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The Worst-Case Scenario of International Adoption

If children are the future, then Guatemala greatly undervalued its own.

Credit: maxim ibragimov

Until I Find You: Disappeared Children and Coercive Adoptions in Guatemala, by Rachel Nolan, Harvard University Press

International adoption has sharply declined over the last 15 years, but the fraud and corruption that characterized many countries’ adoption systems in its heyday is only now coming to light. One of the worst offenders was Guatemala, where the government used international adoption to cover up domestic problems such as disintegrated families, mass poverty, and genocide. Historian Rachel Nolan tells the sad tale in her new book Until I Find You: Disappeared Children and Coercive Adoptions in Guatemala.


The numbers are astounding. Despite its relatively small population, Guatemala overtook Russia and South Korea in the “sender” nation rankings in the 1990s, meaning more total children were adopted from Guatemala than from those much larger nations. In 2007, the zenith of international adoption in Guatemala, one in 100 native-born children were adopted by parents in the U.S., Canada, Sweden, or other Western countries. 

Adult adoptees, equipped with advancements in DNA testing and social media connectivity, are now returning to Guatemala to find their birth parents. Few find the answers they crave. One story that Nolan tells culminates in justice: Via DNA testing, adoptee Dolores Preat finds her birth family and learns that a neighbor kidnapped her as an infant. The neighbor, who pretended to be her birth mother and sold her to a lawyer in Guatemala City, was sentenced to 15 years in prison in 2015.

Perverse incentives plagued the Guatemalan adoption industry. A privatized system enriched lawyers who looked the other way as their underlings bribed and deceived birth mothers. Western nations, including the U.S., were complicit in numerous ways. American evangelical Christians were key in providing relief after a devastating earthquake killed more than 20,000 Guatemalans in 1976, but they also pushed for increased international adoption in Guatemala without understanding that the system was rife with abuse. Birth mothers were often illiterate and spoke Mayan languages instead of Spanish, which was used in adoption proceedings and documents. Nolan questions how many of these mothers truly understood the permanence of an international adoption arrangement.

And, of course, there’s the fact that so many of these mothers were desperately poor. Many felt pressured to relinquish their children after hearing adoption advocates describe the improvements to the children’s “material lives” that were only possible in wealthy countries. A middle-class lifestyle in the U.S. seemed unimaginably privileged to most Guatemalans. But those material advantages came at a cost. Preat, when seeking criminal charges against her kidnapper, cited among the harms she has suffered her loss of “family, identity, and culture.”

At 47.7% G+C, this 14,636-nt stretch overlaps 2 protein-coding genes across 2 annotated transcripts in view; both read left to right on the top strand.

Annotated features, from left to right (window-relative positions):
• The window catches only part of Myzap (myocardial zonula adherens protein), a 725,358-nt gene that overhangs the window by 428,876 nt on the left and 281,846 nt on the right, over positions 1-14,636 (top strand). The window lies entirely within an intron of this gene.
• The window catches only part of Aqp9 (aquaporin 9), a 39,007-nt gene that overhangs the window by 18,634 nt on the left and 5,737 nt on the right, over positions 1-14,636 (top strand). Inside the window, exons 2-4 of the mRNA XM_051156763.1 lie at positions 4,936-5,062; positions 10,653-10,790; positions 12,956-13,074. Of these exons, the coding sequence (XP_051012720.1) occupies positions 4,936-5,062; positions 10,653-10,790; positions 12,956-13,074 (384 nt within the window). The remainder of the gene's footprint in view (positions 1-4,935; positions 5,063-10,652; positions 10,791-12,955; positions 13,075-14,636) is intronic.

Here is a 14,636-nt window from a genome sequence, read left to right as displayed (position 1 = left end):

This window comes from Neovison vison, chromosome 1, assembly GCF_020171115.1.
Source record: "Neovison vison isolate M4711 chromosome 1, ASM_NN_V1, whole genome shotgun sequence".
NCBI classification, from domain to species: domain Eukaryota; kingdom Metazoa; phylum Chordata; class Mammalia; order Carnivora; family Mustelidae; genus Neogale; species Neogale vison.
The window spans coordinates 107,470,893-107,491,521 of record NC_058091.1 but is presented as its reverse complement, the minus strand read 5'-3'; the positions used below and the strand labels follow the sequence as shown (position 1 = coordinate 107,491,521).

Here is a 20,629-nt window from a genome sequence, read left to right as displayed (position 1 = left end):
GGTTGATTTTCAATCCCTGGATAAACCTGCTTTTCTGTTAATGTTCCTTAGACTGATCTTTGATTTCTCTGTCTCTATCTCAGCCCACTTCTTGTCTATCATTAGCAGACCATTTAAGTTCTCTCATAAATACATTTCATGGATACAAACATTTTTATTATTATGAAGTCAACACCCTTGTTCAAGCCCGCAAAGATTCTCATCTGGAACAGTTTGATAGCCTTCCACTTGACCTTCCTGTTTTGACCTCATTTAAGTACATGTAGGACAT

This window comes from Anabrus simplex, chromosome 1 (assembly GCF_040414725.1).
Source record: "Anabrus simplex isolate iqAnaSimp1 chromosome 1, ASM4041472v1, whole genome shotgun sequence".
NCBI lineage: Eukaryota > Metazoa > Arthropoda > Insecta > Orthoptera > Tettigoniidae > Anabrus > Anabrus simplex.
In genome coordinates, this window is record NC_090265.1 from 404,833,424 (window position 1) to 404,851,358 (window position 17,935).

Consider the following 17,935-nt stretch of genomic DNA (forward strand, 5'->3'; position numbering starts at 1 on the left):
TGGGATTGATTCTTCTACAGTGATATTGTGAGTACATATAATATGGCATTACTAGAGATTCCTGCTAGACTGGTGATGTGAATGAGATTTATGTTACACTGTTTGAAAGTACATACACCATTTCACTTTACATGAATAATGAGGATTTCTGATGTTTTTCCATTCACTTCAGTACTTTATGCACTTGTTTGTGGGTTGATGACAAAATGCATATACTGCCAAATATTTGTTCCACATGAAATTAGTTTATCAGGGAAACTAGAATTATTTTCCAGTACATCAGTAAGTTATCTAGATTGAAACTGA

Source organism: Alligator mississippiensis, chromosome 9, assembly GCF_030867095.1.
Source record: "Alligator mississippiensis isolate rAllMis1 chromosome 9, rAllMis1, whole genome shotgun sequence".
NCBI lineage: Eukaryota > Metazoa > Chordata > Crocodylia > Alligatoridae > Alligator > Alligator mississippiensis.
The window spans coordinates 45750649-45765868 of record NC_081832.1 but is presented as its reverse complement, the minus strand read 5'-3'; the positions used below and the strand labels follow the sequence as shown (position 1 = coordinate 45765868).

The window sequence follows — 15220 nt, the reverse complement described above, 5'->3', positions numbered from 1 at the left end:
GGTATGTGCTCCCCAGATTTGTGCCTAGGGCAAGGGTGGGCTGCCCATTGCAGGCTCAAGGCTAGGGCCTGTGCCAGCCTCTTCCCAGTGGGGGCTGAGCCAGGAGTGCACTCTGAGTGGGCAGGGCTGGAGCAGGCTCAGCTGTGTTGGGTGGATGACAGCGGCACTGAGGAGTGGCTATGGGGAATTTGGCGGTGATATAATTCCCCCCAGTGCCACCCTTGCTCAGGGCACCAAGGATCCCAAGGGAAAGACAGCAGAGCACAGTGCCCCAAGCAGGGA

In Nolan’s view, U.S. policymakers contributed to immiseration in Guatemala and its neighbors. She cites decades of interference, from the CIA-backed coup in the 1950s to American funding for population control methods that meant giving Guatemalan women IUDs but no subsequent medical care for complications or removals. Nolan also mentions the uptick in Guatemalan men migrating to the U.S. to look for work in the 1980s and how the families they left behind struggled financially, leading many mothers to relinquish children of all ages. U.S. policy has only become more permissive of the constant stream of Central American men illegally crossing the southern border.


Guatemala is an extreme example of what happens when adoption is about finding children for would-be parents instead of the other way around. Nolan reviewed hundreds of adoption files and found examples of adoptive parents making specific requests for the gender, age, and even skin tone of the children they wanted to adopt. Lawyers facilitating the adoptions then dispatched women known as jaladoras, or baby brokers, to find the best matches. Many Guatemalans looked at jaladoras the way New Testament Jews looked at tax collectors like Zaccheus: as traitors. Jaladoras were often willing to do whatever it took to meet their quotas, including, in an extreme case, murder.